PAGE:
Sam: It’s wild how over the last year, especially, we went from looking at frontline workers, like many of the stories in your book, talking about workers, either at an Amazon center or in restaurants and retail that have been heroes fighting through, and then it’s almost like in the last 45 days, it’s taken a drastic turn back to sort of some of the things you mentioned in the book that have been largely historical in the way that we’ve treated workers.

Jamie: What do you mean the last 45 days? Because of the sort of labor shortage? The discourse and stuff?

Sam: Yeah. The conversation around… I’d love to get your take on it. I just don’t understand how a C-level leader can get on Squawk Box and call workers lazy and expect that many of them are gonna want to come back and work for them. But that’s maybe a second question. 

Jamie: Yeah. So, I’m writing a book about this now, as it turns out, and so I could talk all day about it. I mean, the transition from ‘workers are heroes’ to, ‘you need to go back to work no matter what at this shit wage’ is a pretty significant turn of events, I think. And there was a moment when I think we all thought that the pandemic would open people’s eyes to sort of the lives of ordinary working-class folks. And it did for a while, but then that didn’t necessarily translate into these kinds of things that we might expect : higher wages, better conditions, more time off, more childcare, more sick leave, stuff like that. There has been a small uptick in wages in the last three months, but it seems like it’s still not enough. 

Sam: It might be like the tighter labor market for the moment, and as it loosens up what will happen? Will it go back? 

Jamie: I don’t know. I mean, historically, we have seen after major catastrophes, and this is very historical, but after the plague, after the 1918 Spanish flu, there were wage increases for all kinds of reasons. And it may be the case that people, don’t want to work anymore, and simply won’t work until wages get high enough, in which case, we’ll see a sea change. 

If there’s ways to force people back to work, as you said, the labor market loosens up, other things happen when Biden’s, policies erode, people are probably more likely to go back, but I think we’re at this moment of reckoning where we really have to take stock of what we saw in April, 2020 and remember that though the virus and the biological pandemic may be coming to a close in a lot of places, like Vermont, for example, I don’t wear a mask when I go in some stores now, but nonetheless, the poor working conditions that were there before are still there.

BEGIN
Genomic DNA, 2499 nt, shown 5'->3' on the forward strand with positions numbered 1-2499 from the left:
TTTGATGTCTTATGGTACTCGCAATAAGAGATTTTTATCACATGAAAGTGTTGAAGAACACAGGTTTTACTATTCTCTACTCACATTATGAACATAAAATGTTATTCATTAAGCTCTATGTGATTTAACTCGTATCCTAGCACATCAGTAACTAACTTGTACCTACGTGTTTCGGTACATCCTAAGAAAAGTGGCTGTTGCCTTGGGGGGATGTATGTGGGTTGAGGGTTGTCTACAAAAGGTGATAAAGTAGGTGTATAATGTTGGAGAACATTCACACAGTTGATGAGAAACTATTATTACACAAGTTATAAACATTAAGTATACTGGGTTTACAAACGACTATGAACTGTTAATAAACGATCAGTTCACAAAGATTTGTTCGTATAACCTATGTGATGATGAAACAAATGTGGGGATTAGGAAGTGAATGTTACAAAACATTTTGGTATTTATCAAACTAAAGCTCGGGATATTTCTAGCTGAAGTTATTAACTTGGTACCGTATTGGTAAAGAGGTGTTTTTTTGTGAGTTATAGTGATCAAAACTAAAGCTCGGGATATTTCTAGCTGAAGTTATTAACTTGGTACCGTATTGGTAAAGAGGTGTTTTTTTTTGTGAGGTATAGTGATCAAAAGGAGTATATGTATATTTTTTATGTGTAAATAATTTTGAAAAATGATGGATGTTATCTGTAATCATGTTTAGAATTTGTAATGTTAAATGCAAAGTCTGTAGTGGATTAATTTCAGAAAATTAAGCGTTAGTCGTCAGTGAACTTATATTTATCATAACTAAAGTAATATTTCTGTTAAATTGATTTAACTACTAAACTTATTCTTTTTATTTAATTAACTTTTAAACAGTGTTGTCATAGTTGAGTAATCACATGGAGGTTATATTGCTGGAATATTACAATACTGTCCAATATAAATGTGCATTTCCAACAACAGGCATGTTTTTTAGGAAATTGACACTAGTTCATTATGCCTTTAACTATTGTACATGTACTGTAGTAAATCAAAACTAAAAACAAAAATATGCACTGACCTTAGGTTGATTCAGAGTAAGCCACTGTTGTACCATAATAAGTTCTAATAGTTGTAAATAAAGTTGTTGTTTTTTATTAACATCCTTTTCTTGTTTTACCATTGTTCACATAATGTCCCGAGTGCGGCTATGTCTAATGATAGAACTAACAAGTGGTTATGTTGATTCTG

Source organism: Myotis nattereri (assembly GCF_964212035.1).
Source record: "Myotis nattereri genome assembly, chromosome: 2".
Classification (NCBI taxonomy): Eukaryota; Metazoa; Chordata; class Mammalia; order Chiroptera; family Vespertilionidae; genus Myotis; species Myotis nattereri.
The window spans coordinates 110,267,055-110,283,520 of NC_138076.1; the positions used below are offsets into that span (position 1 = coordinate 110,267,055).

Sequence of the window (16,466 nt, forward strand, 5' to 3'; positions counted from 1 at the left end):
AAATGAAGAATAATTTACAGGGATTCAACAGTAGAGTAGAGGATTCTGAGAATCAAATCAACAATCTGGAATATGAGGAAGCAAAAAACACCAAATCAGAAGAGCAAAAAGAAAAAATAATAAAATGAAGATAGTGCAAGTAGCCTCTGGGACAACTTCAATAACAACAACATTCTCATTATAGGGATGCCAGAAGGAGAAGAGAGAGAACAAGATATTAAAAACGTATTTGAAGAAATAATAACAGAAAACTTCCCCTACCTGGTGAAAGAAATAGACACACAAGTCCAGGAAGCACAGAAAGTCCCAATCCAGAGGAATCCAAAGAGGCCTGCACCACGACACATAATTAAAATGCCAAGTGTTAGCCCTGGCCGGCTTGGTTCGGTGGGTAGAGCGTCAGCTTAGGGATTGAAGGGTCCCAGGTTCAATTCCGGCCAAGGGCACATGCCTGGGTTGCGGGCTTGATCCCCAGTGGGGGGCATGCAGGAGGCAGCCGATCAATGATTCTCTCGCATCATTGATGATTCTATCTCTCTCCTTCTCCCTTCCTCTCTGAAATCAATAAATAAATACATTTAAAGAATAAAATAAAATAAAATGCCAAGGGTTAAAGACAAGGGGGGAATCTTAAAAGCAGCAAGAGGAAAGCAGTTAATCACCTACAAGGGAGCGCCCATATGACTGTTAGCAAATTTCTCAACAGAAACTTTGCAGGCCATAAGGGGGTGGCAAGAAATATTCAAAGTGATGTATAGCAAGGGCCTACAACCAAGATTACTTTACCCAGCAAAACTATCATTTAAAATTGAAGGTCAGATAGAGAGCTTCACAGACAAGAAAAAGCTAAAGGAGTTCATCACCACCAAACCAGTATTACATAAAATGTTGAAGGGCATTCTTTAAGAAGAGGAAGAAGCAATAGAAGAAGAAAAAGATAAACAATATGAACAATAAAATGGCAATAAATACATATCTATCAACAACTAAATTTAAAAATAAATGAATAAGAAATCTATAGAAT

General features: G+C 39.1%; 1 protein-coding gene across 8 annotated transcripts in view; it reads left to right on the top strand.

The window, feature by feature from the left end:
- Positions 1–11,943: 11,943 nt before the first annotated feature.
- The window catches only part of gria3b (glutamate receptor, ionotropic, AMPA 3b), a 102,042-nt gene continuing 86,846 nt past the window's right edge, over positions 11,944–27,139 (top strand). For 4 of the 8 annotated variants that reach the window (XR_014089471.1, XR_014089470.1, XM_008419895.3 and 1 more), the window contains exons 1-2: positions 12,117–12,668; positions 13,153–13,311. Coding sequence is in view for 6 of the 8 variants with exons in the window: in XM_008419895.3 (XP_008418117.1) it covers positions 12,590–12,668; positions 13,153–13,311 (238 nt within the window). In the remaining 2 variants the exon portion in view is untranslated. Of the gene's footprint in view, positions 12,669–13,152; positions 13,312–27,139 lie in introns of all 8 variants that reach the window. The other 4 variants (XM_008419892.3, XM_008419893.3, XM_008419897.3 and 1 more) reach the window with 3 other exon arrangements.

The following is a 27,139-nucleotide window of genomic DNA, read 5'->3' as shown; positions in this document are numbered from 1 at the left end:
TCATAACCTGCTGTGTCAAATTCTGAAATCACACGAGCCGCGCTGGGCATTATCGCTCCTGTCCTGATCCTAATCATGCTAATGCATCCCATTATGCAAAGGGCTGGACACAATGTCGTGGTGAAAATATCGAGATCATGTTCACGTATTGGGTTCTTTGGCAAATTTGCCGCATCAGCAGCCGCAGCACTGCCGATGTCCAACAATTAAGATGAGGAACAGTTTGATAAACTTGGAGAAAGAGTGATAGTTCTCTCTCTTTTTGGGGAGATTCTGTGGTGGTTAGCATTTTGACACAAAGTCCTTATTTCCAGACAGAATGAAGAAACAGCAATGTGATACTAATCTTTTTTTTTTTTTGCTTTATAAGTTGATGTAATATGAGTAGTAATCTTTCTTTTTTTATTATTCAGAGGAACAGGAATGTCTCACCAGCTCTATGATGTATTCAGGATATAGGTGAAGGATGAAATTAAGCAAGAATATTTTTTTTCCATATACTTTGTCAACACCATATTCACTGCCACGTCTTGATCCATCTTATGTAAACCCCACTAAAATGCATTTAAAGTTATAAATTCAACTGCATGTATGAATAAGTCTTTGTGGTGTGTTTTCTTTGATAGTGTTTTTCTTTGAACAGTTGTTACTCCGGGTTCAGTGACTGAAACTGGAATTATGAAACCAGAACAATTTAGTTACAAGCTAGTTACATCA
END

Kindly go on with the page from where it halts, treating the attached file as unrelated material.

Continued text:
And we still have that problem. It was a problem in 2019, it’s a problem two years later. And some of those things will only be resolved by workers getting more of what they want and deserve. 

Sam: You mentioned in the book that meaningful work wasn’t eroded by high wages. You said that meaning was introduced to make up for declining wages. And there’s a good discussion around this movement to make jobs and work connect to identity. Obviously, I don’t want you to recite the whole book, but I guess what’s the knee jerk on that as today, I see so many folks trying to connect life meaning and identity to work as leaders.

Jamie: Yeah. I think there’s a lot to say about it. And that was the part of the book that I wrote first. Like that’s what I wanted it to write about. But it led me to something else, or led me to this broader picture, I guess. 

But from the meaningful stuff, I’m of two minds. On the one hand, if we have to work to survive, everyone deserves a chance to have a job that fits their skill sets and desires and strengths and fulfills them in some capacity. I have a job that does that, and everybody should, and not most people and most people do not. However, I also think that the sort of mandate to sort of take this job and love it or find meaning in what you do is a relatively new phenomenon and the kind of the history of American capitalism.

You know, when I grew up, my grandfather was like, just get a job. He never said to get a job you want, a job you like. It was like go to community college and get a job. That was a success. And where I work now, that would be considered a failure for graduating seniors, right? Like they’re always successful if they get a job that fulfills their emotional and sort of psychological and almost libidinal needs.

And so I was interested in why that is, and I think that it has less to do with simple changing norms. I think it has to do with the way that we produce goods and services and a service economy. In order to lead links, people work more to work with other people, interacting with things and interacting with high level machinery, communicating with people all the time. And that kind of work necessarily requires more self and more input. And when we have more of that investment input in our work, we’re more likely to develop attachments to it. So I think that cultural value, to some extent, stems from an economic process.